Professor Ben Kiernan obtained his Ph.D. from Monash University, Australia, in 1983. He is the author of Blood and Soil: A World History of Genocide and Extermination from Sparta to Darfur (2007), which won the 2008 gold medal for the best work of history awarded by the Independent Publishers association, and the U.S. German Studies Association’s 2009 Sybil Halpern Milton Memorial Book Prize for the best book published in 2007-2008 dealing with Nazi Germany and the Holocaust in its broadest context, covering the fields of history, political science, and other social sciences, literature, art, and photography. In June 2009, the book’s German translation, Erde und Blut: Völkermord und Vernichtung von der Antike bis heute, won first place in Germany’s Nonfiction Book of the Month Prize Die Sachbücher des Monats, sponsored by Süddeutsche Zeitung and NDR Kultur.  Kiernan’s work is featured in Fifty Key Thinkers on the Holocaust and Genocide (2011) and in Southeast Asia: Essential Readings (2006, 2013). His other awards include the Critical Asian Studies Prize for 2002, and an Honourable Mention in the “One of a Kind” category of the Canadian National Magazine Awards, for his 2006 co-authored article “Bombs over Cambodia.” Kiernan was also the recipient of the 2018 Inspiring Yale Award for the Yale School of Graduate Studies – Humanities, “for being an inspiration to the Yale University student body in and out of the class room.” Graduate students in the Humanities selected him for the award, presented at the 4th annual Inspiring Yale event on April 11, 2018. Kiernan was the subject of a full-page feature article in the “Ideas” section of the Paris daily Le Monde, published on September 1, 2018, under the heading, “Le Cambodge dans la peau” (Cambodia under his skin).

His most recent book is Việt Nam: A History from Earliest Times to the Present (2017), which was selected for “Review of the Month” in the Australian Book Review in June-July of 2017. Foreign Affairs described the book as “pathbreaking not only in its chronological scope (from prehistory to the present) and the breadth of its sources but also in its thematic reach.” London’s Times Literary Supplement called it “excellent… Kiernan’s dispassionate recording of the behaviour of the regional powers – Champa, Cambodia, China, India – should help to make Vietnam: A history from earliest times a durable work” (March 7, 2018). Australia’s Asian Studies Review (Sept. 2018) found the book “comprehensive yet readable” and predicted that it “is certain to become a classic in Vietnamese studies.” Reviewer Michael Vann added: “Kiernan’s repeated discussion of Vietnamese history’s relationship to water is perhaps his most original contribution… He is a gifted writer and his prose is engaging.” In the U.S. Journal of Asian Studies (Feb. 2019), C. Michele Thompson cited the book’s “clear, well-written overview of the major individuals, families, social groups, institutions, and states of the north,” while noting that “information on the ‘other’ peoples of Vietnam—their political entities, their relations with the dynasties of the north, and elements of their culture and religion that became incorporated into mainstream Việt culture—is presented in every single chapter … This is the most unusual and the most original contribution of this book.”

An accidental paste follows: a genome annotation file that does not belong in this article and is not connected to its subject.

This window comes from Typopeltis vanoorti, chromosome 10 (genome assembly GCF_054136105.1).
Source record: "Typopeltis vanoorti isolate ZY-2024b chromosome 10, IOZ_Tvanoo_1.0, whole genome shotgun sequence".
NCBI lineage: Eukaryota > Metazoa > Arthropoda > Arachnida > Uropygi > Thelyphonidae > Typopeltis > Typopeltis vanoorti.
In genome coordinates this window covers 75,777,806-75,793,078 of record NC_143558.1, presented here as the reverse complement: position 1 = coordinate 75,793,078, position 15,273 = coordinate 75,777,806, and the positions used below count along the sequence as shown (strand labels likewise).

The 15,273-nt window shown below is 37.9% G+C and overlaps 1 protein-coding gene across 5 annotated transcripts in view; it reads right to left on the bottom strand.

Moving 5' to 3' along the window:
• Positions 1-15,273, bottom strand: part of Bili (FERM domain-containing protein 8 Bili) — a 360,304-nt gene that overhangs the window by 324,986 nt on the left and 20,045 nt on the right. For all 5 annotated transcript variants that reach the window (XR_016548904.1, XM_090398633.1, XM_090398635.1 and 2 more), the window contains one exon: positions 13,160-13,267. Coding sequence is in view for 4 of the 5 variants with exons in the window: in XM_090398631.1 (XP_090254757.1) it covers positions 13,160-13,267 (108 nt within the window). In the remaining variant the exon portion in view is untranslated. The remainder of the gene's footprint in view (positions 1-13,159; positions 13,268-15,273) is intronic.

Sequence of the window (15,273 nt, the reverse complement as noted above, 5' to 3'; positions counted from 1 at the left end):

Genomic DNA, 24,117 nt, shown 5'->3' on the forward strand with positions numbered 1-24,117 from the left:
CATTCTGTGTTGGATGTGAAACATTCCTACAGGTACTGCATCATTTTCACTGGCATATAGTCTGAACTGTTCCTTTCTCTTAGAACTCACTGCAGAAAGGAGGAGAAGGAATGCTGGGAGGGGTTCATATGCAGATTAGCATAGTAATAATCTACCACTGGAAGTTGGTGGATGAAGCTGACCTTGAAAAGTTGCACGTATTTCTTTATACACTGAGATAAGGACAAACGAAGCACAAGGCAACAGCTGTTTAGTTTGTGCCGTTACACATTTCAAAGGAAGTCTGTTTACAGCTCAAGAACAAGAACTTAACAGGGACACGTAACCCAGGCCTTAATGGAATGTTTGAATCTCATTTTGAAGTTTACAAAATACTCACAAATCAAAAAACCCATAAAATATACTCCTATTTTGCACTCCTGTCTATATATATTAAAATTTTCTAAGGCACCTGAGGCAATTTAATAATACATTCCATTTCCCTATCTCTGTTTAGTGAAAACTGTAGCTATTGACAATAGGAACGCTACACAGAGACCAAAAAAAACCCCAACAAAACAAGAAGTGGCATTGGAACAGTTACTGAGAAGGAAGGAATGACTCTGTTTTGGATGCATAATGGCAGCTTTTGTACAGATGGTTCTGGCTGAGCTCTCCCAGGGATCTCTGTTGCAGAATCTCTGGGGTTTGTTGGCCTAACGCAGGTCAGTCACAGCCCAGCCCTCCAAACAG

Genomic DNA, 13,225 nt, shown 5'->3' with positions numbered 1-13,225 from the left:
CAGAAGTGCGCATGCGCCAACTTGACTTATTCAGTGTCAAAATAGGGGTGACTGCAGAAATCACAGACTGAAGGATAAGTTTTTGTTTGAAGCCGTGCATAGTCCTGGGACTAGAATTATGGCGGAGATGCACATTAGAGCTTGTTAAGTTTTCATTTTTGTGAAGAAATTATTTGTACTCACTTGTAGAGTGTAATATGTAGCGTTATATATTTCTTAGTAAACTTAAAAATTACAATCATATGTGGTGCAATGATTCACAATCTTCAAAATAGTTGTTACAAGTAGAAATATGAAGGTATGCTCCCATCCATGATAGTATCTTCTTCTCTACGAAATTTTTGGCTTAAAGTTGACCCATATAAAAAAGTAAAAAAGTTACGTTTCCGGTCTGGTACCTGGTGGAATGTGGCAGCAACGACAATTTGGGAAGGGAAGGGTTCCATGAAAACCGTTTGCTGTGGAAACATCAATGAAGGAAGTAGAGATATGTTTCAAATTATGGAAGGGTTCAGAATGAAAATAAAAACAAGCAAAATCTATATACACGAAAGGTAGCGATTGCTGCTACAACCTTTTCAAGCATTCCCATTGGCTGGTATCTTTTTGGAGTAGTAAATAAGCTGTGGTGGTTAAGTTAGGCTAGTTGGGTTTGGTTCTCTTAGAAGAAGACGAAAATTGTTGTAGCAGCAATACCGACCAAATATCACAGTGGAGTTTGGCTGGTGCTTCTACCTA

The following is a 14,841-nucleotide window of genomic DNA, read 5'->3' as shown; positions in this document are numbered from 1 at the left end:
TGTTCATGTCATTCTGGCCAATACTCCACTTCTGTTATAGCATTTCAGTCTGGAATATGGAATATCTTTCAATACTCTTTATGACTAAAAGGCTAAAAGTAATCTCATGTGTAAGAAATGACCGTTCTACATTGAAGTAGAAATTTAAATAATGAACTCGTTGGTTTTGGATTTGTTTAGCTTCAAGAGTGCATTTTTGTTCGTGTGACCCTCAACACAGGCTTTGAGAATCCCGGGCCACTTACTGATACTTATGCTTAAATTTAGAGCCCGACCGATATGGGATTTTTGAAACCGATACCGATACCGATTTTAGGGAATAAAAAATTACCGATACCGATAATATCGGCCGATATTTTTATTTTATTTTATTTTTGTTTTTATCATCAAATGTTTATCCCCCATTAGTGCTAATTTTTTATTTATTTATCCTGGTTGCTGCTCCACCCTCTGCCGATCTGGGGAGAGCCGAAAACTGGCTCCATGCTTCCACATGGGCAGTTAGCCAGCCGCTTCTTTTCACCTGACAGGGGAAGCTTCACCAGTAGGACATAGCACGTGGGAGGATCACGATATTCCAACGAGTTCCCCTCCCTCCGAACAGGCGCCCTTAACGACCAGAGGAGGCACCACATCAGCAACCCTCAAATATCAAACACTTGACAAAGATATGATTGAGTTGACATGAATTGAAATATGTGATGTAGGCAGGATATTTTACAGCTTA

Kiernan is also the author of How Pol Pot Came to Power: Colonialism, Nationalism, and Communism in Cambodia, 1930-1975 (1985, 2004), which was Asiaweek “Editor’s Pick of the Month”; Cambodia: The Eastern Zone Massacres (1986); The Pol Pot Regime: Race, Power and Genocide in Cambodia under the Khmer Rouge, 1975-1979 (1996, 2002, 2008), which is listed among The 100 Greatest Southeast Asian History and Politics Books (ListMuse); Le Génocide au Cambodge, 1975-1979: Race, idéologie, et pouvoir (1998); and Genocide and Resistance in Southeast Asia: Documentation, Denial and Justice in Cambodia and East Timor (2007). He is the co-author of Khmers Rouges ! Matériaux pour l’histoire du communisme au Cambodge (1981), Peasants and Politics in Kampuchea, 1942-1981 (1982), and Cambodge: Histoire et enjeux (1986), and has published numerous articles on Southeast Asia and the history of genocide. He is a member of the editorial boards of Critical Asian StudiesHuman Rights Review, and Zeitschrift für Genozidforschung, and is a Research Affiliate of the Human Rights Institute at the University of Connecticut.